It wasn’t just massive music festivals and big-scale tours that were impacted by the coronavirus pandemic. As cities began to take the necessary steps to contain the spread of the virus, smaller acts began to experience the changing landscape of live music amid postponements and cancellations.
Artists coped with the pandemic in a variety of ways. In Savannah, we saw many bands use the downtime to write and record, while some prioritized solo projects. Others opted for a semi-permanent – we hope – hiatus to reflect and possibly adapt and transform. In the case of Atlanta-based, indie-pop band DOTS, formerly stylized as DOT.S, the pandemic put the brakes on a year that was meant to be spent touring. However, despite the drastic change in plans, DOTS never stopped spinning their wheels.
“Practicing, recording and writing never stopped,” said DOTS bandleader Ryan James. “We’ve been practicing this entire time.”
DOTS hasn’t played a live show in over a year. Their last performance was at Savannah Stopover in March 2020. So, to be returning to Savannah 13 months later for a show on, April 6 at Victory North is quite apropos for the group’s first, post-pandemic debut.
“It’s the longest I’ve ever gone without playing live in my lifetime,” explained James. “It’s going to be a year’s worth of energy in one show.”
It’s energy that Savannah is thirsting for and if history is any indication, DOTS will deliver. After all, they are frequently dubbed one of Atlanta’s best live acts and according to James, the show is going to be an expo of mostly new music that has yet to be “tested” in front of a live audience.
“Normally, we test all of the new music out in front of strangers and that didn’t happen this time around,” James said on the impact of the pandemic.
According to James, every live show with DOTS is a new experience because they really take in the reception of each song and finetune the music and the show based on its reception. Tuesday’s show will be an experiment of sorts, which is fitting considering the band’s brand of Depeche Mode-esque synth-pop, which is empirical in nature anyway.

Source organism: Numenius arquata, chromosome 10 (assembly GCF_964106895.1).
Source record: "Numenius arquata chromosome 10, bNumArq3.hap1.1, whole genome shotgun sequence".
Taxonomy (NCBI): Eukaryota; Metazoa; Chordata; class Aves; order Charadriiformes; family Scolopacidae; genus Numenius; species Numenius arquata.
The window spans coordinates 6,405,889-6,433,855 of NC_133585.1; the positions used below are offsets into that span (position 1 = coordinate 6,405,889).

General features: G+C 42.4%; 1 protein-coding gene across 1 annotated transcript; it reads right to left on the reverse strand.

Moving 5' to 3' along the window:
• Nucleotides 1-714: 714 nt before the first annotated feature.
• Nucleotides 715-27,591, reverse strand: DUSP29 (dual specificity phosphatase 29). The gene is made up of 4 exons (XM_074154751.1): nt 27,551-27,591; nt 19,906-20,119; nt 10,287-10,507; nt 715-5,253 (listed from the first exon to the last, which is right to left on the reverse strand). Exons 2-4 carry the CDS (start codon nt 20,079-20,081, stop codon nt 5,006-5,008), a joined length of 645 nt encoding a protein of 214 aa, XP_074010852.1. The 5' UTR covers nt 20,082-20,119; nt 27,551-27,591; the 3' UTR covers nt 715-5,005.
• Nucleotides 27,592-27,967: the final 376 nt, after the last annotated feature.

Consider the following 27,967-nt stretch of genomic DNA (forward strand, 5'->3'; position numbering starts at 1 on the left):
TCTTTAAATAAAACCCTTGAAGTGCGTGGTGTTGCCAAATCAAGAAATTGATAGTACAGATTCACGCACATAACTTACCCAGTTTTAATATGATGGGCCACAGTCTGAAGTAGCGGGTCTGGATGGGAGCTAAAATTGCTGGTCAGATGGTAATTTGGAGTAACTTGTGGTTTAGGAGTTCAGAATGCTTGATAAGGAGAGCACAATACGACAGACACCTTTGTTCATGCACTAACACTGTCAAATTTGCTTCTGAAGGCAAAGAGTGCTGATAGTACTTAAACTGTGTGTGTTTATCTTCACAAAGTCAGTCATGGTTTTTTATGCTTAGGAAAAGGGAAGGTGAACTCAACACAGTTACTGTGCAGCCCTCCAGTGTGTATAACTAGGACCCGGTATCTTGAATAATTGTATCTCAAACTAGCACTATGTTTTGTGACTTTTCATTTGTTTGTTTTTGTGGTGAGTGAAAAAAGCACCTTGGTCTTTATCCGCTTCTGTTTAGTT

DOTS has spent the last year recording several-albums worth of new material that, based on released videos of new cuts recorded at Standard Electric Recorders Co. in Decatur, continues to be danceable, kinetic rhythms and melancholic melodies that are ambitious and imaginative. While the videos don’t come close to matching the energy of the group’s live acts, which are as intimate as they are full of fanfare, according to James, it was their best effort at getting as close to live as they could amidst the circumstances.
“You can do live sound performance from a living room on an iMac, that’s fine, but it’s not what we wanted to do,” James explained of his vision for the series of videos that you can watch by clicking on the link in their Instagram bio @dotsmusics or on their Facebook page at @dotsmusic.
Multiple new songs are showcased via the video series, but for James, of the batch, his favorite is “Being Born.” As a listener, there’s an obvious progression from the band’s usual dreamy tones. “Being Born” is strewn with indiscriminate sounds that while alone may be aimless, land just right under James’ vocals that carry the song. Lyrically, and through the sonics that resonate a gloomier than usual energy for the group, it’s a song that stands out as a possible new direction that takes on feelings of melancholy, pushing previous directions of effervescent bliss into uncomfortable, yet welcomed new places.
Judge for yourself on April 6 at Victory North. Doors open at 7 p.m. and admission is $10. Capacity will be limited in light of social distancing efforts and masks will be required. As a bonus, Savannah favorite Donna Savage will be opening.